AchieveMpls, a Minneapolis-based nonprofit supporting high schoolers, featured Gabriela Monge Lagunes ’15 in an article about her success as a student and an advocate.
Monge Lagunes, who is a first generation college student, says she has teachers to thank for catapulting her into college and supporting her once admitted.
AchieveMpls is a nonprofit organization started in 2002 by Twin Cities education, business, government, and civic leaders. The organization aims to bridge the gap between high school and college, better preparing students for success.
To read Monge Lagune’s story, visit the AchieveMpls site.
Bridget Robinson-Riegler, cognitive psychology professor at Augsburg College, was included on a list of 10 “must-take” psychology professors in the Twin Cities.
Robinson-Riegler began her teaching career at Augsburg in 1994. Students describe her as firm-yet-fair, kind, and intelligent. She said she is thankful to have been a part of the list and that she draws her inspiration from students.
“I am so grateful to the Augsburg students who inspire me and remind [me] every day how truly lucky I am,” Robinson-Riegler said.
Robinson-Riegler is skilled at making complex psychology concepts comprehensible for a general audience. She recently contributed to one of WCCO’s “Good Question” segments about memory in the human brain.
To read the full list and more about Robinson-Riegler, visit the Careers In Psychology site.
Kathleen Clark, Augsburg College instructor and director of the Central Health Commons, spoke with MPR News about her role at the drop-in health care center.
The Health Commons, which has been open for 22 years and is free to visitors, provides medical and nutritional consultations and services as well as connections to other health care resources.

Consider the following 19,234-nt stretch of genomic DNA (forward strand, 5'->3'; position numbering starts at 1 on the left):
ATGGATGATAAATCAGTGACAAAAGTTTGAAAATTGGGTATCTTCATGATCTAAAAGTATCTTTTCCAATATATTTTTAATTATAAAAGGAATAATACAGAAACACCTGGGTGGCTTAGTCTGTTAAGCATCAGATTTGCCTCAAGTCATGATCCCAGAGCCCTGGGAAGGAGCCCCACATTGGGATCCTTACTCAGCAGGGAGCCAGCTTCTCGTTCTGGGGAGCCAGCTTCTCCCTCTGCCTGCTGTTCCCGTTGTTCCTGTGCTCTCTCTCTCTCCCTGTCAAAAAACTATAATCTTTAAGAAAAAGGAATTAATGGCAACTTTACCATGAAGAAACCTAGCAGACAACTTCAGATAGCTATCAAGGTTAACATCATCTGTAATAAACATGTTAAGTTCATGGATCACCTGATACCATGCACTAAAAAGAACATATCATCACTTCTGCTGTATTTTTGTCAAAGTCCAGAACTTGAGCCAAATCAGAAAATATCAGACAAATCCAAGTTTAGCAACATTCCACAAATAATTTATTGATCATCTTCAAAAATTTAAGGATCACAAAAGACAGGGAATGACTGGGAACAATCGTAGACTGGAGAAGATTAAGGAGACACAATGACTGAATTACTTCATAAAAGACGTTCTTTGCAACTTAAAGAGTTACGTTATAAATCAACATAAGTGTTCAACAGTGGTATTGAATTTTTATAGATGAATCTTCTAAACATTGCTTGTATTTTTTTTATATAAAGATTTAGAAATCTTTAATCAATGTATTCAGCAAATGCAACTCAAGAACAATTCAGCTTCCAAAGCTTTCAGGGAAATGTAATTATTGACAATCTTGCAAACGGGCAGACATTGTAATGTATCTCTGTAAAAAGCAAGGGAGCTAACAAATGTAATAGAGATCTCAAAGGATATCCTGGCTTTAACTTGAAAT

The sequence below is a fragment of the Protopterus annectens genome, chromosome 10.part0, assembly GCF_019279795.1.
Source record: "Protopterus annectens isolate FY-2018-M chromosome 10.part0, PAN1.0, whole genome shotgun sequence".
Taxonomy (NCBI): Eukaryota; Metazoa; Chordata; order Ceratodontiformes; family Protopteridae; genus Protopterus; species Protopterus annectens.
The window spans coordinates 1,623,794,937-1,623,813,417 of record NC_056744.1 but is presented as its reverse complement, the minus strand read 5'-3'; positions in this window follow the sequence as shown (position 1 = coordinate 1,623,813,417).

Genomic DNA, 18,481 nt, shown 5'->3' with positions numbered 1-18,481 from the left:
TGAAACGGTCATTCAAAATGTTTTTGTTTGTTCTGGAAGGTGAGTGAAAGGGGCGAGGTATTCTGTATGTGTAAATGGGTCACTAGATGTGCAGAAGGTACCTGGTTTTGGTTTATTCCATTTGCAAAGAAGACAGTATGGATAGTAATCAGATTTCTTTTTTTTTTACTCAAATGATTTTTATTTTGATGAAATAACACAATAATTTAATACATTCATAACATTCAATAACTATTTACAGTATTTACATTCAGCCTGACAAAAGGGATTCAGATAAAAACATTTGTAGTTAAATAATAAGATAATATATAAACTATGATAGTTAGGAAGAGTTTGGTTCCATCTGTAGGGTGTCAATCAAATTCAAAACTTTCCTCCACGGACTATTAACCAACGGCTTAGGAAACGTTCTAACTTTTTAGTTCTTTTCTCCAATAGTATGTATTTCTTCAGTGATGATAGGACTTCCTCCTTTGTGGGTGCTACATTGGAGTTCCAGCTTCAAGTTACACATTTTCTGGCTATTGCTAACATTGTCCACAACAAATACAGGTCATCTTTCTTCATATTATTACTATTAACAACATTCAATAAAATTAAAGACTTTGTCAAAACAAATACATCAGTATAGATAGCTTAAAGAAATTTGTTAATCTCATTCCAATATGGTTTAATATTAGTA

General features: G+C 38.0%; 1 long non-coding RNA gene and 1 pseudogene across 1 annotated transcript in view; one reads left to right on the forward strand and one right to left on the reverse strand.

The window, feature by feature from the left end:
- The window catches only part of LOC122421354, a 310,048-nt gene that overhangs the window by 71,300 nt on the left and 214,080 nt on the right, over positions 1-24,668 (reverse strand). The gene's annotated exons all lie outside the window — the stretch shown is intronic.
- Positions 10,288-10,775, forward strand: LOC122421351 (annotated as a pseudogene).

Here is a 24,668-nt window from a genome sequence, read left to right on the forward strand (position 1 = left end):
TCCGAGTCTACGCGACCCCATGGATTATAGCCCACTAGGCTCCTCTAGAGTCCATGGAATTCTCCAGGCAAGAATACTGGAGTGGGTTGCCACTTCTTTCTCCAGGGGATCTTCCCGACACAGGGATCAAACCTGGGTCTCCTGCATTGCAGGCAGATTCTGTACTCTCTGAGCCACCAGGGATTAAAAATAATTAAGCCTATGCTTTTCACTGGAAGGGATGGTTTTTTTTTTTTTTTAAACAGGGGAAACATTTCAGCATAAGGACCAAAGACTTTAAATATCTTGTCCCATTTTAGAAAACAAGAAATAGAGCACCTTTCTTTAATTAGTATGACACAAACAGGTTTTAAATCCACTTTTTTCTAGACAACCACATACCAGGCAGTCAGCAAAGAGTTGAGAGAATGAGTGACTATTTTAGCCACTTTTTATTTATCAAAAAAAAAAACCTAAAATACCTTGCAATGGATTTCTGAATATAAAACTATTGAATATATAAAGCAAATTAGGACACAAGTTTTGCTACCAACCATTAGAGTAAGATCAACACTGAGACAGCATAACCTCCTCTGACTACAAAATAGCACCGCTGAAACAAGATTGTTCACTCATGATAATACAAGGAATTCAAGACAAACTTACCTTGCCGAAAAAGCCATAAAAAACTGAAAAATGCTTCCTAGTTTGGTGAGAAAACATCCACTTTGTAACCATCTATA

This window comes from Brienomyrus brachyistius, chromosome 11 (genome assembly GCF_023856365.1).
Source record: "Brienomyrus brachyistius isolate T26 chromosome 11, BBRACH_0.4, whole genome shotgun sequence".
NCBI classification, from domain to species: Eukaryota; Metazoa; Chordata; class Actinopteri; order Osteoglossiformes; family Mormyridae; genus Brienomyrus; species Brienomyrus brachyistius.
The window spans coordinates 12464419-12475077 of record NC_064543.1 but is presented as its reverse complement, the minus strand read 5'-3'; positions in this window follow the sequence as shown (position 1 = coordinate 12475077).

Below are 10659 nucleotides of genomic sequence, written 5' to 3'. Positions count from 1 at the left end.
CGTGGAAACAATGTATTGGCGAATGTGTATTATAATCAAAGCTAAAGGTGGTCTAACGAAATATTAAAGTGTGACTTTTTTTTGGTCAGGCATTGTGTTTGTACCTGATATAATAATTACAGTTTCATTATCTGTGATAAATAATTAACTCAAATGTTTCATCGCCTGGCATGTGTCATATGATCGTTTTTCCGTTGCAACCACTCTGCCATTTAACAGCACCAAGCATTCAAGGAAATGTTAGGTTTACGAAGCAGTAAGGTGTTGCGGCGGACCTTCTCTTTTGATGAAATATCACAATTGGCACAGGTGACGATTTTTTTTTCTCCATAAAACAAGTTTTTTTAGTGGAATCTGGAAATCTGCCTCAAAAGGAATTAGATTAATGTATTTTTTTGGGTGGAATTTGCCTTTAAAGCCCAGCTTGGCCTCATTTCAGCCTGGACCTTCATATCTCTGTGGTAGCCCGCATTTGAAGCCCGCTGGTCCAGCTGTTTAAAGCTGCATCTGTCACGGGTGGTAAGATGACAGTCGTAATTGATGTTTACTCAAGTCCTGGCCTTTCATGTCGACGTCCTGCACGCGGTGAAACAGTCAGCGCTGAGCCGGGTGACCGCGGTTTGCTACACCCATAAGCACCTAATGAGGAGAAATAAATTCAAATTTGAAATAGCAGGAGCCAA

The focus of care at the Health Commons is communication and hospitality, even though–unfortunately–this approach has become less common in traditional medical settings.
Central Health Commons is funded by Augsburg College, Central Lutheran Church, and other private donations.
To read the article and learn more about the Health Commons, visit the MPR News site.
The story also was picked up by the Associated Press and since has run in:
Farrington Llewellyn ’12 was featured in a City Pages article about the Black Identity Series, a sequence of public conversations he designs and facilitates.
Llewellyn, who holds a bachelor’s degree in communication studies from Augsburg College, started the Black Identity Series as an alternative to Black History Month. The idea, he said, is to provide further understanding of African American and black identity issues through the use of conversation and sharing.
“As you get older, you start to realize the things you were going through when you were younger,” Llewellyn said. “I realized that most of these problems come out of issues with identity.”
To read the article and learn more, visit the City Pages site.
Catherine Olson ’92 was featured in an article by the New Richmond News about her newly opened counseling practice.
Olson, who has worked in the behavioral and mental health industry for more than 20 years, chose to open her practice in Hammond, Wis., to fill the unmet needs of such a rural locale.
Olson received her bachelor’s degree in social work from Augsburg College and her master’s in social work from St. Thomas and St. Catherine universities.
To learn more about Olson’s counseling practice, visit the New Richmond News site.
Brittany Kuehn ’15 MPA was mentioned in the Duluth News Tribune due to her new position with St. Luke’s Cardiothoracic Surgery Associates.
Kuehn joined the organization – which is based in Bethlehem, Pa. – as a physician assistant. She completed her bachelor’s degree in biology at St. Mary’s University of Minnesota in Winona and earned a master’s in physician assistant studies at Augsburg, which was the first college in Minnesota to offer a program of this type.
To read the article, visit the Duluth News Tribune site.
Joshua Groll ’10 spoke with the Minneapolis Star Tribune about life in the workforce as a recent graduate.
Groll was working for Best Buy when he was recruited by Boston Scientific via LinkedIn, a networking site. Accepting the new position, which Groll said included a higher salary and better benefits, was an easy decision to make.